Arctic Rain On Snow Study (AROSS)

A Knowledge & Data Hub to explore the causes and impacts of Arctic Rain on Snow events

What's New

Rain on Snow (ROS) events occur when rain falls onto an existing snowpack and freezes, forming an ice crust that can have severe consequences to wildlife, infrastructure, and communities. As the Arctic continues warms faster than ever before, it is predicted that ROS events will become more severe and frequent. The Arctic Rain on Snow Study (AROSS) at NSIDC seeks to understand if ROS events are indeed becoming more frequent as well as compile a comprehensive understanding of these extreme weather events and the extent of their impacts on wildlife, ecology, and communities.

Visit this page to explore new stories, research and data including our interactive ROS events observation map (at the bottom of this page) made in collaboration with the LEO Network.

Latest Stories

The story behind the StoryMap: A family’s tale of a rain-on-snow event

MARCH 1, 2024 | The AROSS project funded an award-winning StoryMap called "When Rains Fell in Winter," which tells the story of a Nenets reindeer herder named Tokcha Khudi and how a catastrophic rain-on-snow event impacted his annual migration on the Yamal Peninsula in 2013.

Reindeer herders and scientists collaborate to understand Arctic warming

NOVEMBER 27, 2023 | Read this ScienceNews article featuring two AROSS researchers and partners in Finland, who collaborate with Siberian reindeer herders to better understand and predict rain-on-snow events.

Lessons from an Arctic community’s winter of extreme events

OCTOBER 3, 2023 | Discover how scientists and community members in the hamlet of Clyde River, Canada, came together to unravel the mysteries behind severe winter events and their links to climate change.

What happens in the tropics can reach the Arctic and set up extreme precipitation events

APRIL 21, 2022 | Why do rain on snow and other extreme precipitation events in the Arctic happen, and where does all the moisture come from? The answers can’t always be found in the Arctic.

Community knowledge builds resilience to Arctic climate change impacts

OCTOBER 27, 2022 | Through partnerships with community members and vital climate information recorded by volunteers in local observer networks, NSIDC's Arctic Rain on Snow Study (AROSS) aims to better understand rain on snow events and other winter precipitation changes—with a focus on how they impact peoples in the Arctic. 

From vision to journey: Arctic Rain on Snow Study

JULY 21, 2022 | From 2020 to 2024, the Arctic Rain on Snow Study (AROSS) at the National Snow and Ice Data Center (NSIDC) hopes to quantify and better understand rain on snow and its impacts. With support from the National Science Foundation, this international, interdisciplinary research team studies these events to help mitigate the impacts on Arctic ecosystems and communities.

Rainfall in the Arctic will soon be more common than snowfall

NOVEMBER 30, 2021 | More rain than snow will fall in the Arctic and this transition will occur decades earlier than previously predicted, a new study led by the University of Manitoba (UM) and co-authored by scientists at the National Snow and Ice Data Center (NSIDC) reports.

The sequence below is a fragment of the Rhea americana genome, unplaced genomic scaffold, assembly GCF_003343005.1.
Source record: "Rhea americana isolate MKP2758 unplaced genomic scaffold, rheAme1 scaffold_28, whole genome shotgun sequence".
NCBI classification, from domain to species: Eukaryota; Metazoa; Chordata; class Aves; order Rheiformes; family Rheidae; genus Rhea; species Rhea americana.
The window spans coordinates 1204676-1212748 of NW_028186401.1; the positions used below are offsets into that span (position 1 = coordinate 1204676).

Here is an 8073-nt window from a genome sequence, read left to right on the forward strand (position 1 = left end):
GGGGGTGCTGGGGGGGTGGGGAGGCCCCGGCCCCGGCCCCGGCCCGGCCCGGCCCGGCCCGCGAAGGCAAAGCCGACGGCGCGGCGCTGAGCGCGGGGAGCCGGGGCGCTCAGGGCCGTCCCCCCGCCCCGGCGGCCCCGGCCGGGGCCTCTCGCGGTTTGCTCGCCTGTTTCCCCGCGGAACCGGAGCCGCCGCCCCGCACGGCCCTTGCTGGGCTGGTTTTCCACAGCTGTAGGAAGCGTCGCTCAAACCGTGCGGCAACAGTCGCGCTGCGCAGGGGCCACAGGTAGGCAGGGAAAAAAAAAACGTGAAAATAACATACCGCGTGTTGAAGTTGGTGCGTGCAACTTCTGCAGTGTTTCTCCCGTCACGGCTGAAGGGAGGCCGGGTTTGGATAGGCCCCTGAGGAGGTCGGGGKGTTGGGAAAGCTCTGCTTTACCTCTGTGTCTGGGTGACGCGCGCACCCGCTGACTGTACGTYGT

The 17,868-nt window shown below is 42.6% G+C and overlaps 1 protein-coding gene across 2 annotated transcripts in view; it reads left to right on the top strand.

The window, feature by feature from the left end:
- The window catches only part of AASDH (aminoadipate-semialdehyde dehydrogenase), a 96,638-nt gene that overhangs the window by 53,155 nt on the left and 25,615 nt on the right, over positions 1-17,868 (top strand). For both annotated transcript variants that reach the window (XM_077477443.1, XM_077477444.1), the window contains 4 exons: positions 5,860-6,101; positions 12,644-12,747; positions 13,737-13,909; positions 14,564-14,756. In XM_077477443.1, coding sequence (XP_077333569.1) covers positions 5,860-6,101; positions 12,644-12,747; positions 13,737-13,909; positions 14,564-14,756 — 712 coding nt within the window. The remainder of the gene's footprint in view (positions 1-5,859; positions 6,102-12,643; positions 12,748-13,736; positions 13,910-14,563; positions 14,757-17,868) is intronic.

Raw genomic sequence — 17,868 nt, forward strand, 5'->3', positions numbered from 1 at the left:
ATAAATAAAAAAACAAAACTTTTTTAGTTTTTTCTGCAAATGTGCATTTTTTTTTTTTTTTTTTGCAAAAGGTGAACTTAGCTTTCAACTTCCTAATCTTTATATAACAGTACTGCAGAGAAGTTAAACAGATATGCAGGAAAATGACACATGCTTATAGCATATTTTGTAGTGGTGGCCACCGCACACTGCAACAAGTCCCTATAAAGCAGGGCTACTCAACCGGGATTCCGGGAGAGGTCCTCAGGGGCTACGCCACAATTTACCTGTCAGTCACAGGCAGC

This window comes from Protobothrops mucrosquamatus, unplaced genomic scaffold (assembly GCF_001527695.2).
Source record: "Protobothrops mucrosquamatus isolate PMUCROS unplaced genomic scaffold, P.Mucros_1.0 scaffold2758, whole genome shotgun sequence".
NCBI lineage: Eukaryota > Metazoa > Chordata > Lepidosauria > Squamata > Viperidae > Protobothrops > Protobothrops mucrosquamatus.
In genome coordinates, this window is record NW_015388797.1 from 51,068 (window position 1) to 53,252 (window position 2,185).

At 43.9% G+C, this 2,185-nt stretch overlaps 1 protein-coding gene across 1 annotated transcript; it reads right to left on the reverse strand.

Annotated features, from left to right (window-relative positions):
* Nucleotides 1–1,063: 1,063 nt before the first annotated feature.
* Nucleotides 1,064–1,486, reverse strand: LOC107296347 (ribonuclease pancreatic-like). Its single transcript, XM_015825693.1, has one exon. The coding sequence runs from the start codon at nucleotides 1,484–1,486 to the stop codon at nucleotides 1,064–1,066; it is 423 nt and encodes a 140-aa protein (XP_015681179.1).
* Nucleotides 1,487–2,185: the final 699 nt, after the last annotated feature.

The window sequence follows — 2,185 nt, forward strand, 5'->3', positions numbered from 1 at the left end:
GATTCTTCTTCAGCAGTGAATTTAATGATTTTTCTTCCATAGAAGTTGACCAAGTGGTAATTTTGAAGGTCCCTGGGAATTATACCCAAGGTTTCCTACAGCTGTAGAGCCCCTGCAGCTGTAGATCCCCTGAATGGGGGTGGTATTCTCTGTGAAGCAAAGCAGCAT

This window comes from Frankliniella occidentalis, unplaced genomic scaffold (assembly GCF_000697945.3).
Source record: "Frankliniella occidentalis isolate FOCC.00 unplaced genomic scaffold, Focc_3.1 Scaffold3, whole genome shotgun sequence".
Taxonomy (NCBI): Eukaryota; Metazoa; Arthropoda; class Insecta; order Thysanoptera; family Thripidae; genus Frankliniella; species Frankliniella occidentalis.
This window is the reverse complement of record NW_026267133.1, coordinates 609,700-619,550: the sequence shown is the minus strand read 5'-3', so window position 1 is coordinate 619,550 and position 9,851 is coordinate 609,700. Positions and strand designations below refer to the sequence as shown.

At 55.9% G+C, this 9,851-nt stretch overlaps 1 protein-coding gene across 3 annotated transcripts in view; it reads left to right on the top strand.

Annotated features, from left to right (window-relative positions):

Featured Data Products

Inventory of Arctic Rain on Snow Events: Meteorological and Surface Conditions

This data product contains surface and upper air data from global atmospheric reanalysis, and passive microwave brightness temperatures for rain on snow events in the Arctic region between 1979 and the present. Data are subsetted temporally to the time period of each event and spatially to the region experiencing the event. The time ranges and spatial extents of these subsets have been chosen to show the development of each event at the synoptic scale.

Interactive Rain on Snow Observations Map

This interactive map was produced by the Arctic Rain on Snow Study in partnership with the LEO Network and displays local observations of rain on snow events collected by the LEO Network from 2013 to the present.

Click on the map icons below to browse rain on snow events across the world. 


Laptander, R. (2023). The Yamal Nenets’ traditional and contemporary environmental knowledge of snow, ice, and permafrost. Ecology and Society, 28(3).

Stroeve, Julienne, Vishnu Nandan, Rosemary Willatt, Ruzica Dadic, Philip Rostosky, Michael Gallagher, Robbie Mallett et al. (2022). Rain on snow (ROS) understudied in sea ice remote sensing: a multi-sensor analysis of ROS during MOSAiC (Multidisciplinary drifting Observatory for the Study of Arctic Climate). The Cryosphere, 16(10), 4223-4250.

Serreze, M. C., Voveris, J., Barrett, A. P., Fox, S., Blanken, P. D., & Crawford, A. (2022). Characteristics of extreme daily precipitation events over the Canadian Arctic. International Journal of Climatology, 42(16), 10353-10372.

Voveris, J.J., (2022). Meteorological Drivers of Arctic Rain-On-Snow Events and How Climate Change May Influence Associated Risks (Doctoral dissertation, University of Colorado at Boulder). 

McCrystall, M. R., Stroeve, J., Serreze, M., Forbes, B. C., & Screen, J. A. (2021). New climate models reveal faster and larger increases in Arctic precipitation than previously projected. Nature Communications, 12(1), 6765.

Serreze, M. C., Gustafson, J., Barrett, A. P., Druckenmiller, M. L., Fox, S., Voveris, J., ... & Bartsch, A. (2021). Arctic rain on snow events: bridging observations to understand environmental and livelihood impacts. Environmental research letters, 16(10), 105009.